It is imperative that the Climate Action Bill 2019 is not allowed to cripple the rural economy, according to independent TD Michael Fitzmaurice.
The public representative for the Roscommon-Galway constituency was speaking as the draft general scheme of the Climate Action (Amendment) Bill 2019 was published today (Monday, January 6th) by the Minister for Communications, Climate Action and Environment, Richard Bruton.
The scheme, which the Minister noted is priority legislation for the Government in the new Dáil term, includes details on the development of carbon budgets and a ban on the sale of fossil fuel cars by 2030.
However, Fitzmaurice was critical of this Government’s intention to push ahead with these plans despite other potential measures seemingly being ”ignored”.
Commenting on today’s announcement, he said: “We cannot allow this Government to force through legislation which will cripple the rural economy,”
“In relation to the ban on the sale of fossil fuel cars by 2030, representatives of Mazda – a well-known car manufacturer – have noted that an electric vehicle with a battery over 35.5kWh in size would not be as efficient as a comparably-sized diesel vehicle, even after the battery is replaced after 100,000 miles.
They claim, he added, that long-range batteries would be worse for the environment, when manufacturing and energy consumption is taken into account.
Other potential measures
“While the minister seems intent on forging ahead with this legislation, he is seemingly ignoring other potential measures.
“What has he done when it comes to supporting anaerobic digestion or introducing a maximum stocking rate on farms or restricting feedlots?
“What has he done in relation to dairy farms exporting slurry off-farm or where the calves bred from some cows on dairy farms are unmarketable for the beef sector?”
Fitzmaurice outlined that when it comes to forestry, the Minister continues to make reference to a target of 8,000ha of land being planted a year.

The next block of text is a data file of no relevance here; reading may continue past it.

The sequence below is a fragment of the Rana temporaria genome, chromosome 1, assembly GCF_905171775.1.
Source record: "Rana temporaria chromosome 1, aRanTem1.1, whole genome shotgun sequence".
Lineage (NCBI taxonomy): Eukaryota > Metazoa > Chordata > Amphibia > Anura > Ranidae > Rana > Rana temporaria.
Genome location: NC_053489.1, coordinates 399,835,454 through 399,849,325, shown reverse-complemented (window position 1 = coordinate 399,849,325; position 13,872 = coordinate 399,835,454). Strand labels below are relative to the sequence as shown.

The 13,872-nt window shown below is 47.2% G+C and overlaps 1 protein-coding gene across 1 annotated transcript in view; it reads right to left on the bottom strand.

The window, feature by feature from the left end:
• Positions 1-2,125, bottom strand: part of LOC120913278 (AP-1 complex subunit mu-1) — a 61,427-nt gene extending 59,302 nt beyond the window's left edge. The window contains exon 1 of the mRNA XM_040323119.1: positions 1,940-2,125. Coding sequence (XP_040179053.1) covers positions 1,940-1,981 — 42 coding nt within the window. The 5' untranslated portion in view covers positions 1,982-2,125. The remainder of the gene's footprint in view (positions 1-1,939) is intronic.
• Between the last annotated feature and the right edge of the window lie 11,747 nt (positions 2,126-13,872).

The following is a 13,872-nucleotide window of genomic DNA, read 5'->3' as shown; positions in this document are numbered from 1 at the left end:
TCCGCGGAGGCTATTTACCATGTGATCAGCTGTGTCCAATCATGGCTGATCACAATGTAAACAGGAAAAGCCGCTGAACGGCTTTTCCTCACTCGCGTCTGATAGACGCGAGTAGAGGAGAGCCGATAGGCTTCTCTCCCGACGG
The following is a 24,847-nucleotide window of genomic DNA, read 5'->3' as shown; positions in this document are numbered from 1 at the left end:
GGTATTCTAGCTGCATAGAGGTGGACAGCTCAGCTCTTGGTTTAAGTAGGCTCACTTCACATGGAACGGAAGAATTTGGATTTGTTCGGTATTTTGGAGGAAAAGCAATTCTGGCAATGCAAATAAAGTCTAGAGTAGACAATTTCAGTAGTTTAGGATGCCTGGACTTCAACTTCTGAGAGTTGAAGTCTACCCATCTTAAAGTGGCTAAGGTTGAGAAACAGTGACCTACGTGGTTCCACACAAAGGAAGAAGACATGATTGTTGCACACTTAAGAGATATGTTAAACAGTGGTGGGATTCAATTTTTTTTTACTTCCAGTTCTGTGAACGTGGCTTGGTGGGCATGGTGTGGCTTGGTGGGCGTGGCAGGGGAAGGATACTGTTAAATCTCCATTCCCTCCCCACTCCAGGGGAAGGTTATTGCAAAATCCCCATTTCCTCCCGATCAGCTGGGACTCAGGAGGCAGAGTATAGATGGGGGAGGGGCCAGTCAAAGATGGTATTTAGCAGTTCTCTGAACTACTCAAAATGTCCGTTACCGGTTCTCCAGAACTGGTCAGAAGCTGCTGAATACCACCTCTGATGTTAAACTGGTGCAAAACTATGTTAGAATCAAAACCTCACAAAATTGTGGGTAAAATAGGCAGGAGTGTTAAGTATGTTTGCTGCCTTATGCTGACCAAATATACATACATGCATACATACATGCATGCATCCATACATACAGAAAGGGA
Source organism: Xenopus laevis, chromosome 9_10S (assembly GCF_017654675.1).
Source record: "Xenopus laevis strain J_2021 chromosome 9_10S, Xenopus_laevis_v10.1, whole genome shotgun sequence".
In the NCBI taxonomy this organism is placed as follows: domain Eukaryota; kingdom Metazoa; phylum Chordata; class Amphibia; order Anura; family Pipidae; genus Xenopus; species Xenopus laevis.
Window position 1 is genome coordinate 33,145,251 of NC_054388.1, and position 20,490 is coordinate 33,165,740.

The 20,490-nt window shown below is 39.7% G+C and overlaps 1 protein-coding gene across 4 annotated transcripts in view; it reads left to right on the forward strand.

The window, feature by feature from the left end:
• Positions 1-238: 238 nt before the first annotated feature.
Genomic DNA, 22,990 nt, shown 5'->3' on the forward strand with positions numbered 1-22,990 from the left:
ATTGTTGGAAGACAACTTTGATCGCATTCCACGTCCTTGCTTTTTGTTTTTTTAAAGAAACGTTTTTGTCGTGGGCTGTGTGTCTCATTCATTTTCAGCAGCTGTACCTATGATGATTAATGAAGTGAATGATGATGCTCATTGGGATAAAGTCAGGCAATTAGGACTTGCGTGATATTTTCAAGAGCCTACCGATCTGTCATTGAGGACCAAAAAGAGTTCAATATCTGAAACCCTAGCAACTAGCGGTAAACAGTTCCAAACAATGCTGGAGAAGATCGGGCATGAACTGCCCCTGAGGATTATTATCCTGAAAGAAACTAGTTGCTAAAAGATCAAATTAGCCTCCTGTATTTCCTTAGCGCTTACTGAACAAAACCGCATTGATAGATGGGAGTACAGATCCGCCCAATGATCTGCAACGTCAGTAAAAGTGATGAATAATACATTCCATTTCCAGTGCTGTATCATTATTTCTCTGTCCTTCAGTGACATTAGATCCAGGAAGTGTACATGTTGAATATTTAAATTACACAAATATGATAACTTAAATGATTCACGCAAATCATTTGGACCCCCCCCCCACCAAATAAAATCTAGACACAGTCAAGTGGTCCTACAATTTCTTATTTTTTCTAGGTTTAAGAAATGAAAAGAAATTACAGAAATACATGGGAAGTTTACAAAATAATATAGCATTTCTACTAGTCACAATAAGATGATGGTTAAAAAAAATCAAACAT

But, Fitzmaurice stressed, as it stands, the processing of both planting and felling licences are at a standstill – with little or no progress being made.
“There is no doubt that the agriculture sector will play its part when it comes to reducing emissions. But the minister has to stop living in a dream world.”
“In my view, if an election is called in the next month, or six weeks, this legislation will be placed on the back burner,” he added.
Role of agriculture
Concluding, Fitzmaurice said: “It is worth remembering that 10 years ago, over 250,000 young people born and reared in Ireland were forced to emigrate and that our national debt is over €200 billion.”
“We have to make sure that this legislation does not cripple the rural economy.”
Fitzmaurice said that when the Irish economy took a nosedive, it was the agriculture sector that kept this country afloat. “However, now that other sectors are on an upward trajectory, the role of the agriculture sector seems to be forgotten.”
“Instead of pushing the green agenda, the minister needs to take a look at what is going on in Australia.”
He said that restrictions were placed on controlled burning and there were objections to bridges for bringing water to different areas.
“These were contributing factors to the fires becoming so widespread and causing so much devastation in recent weeks. The minister needs to make sure that we don’t go down this road,” he concluded.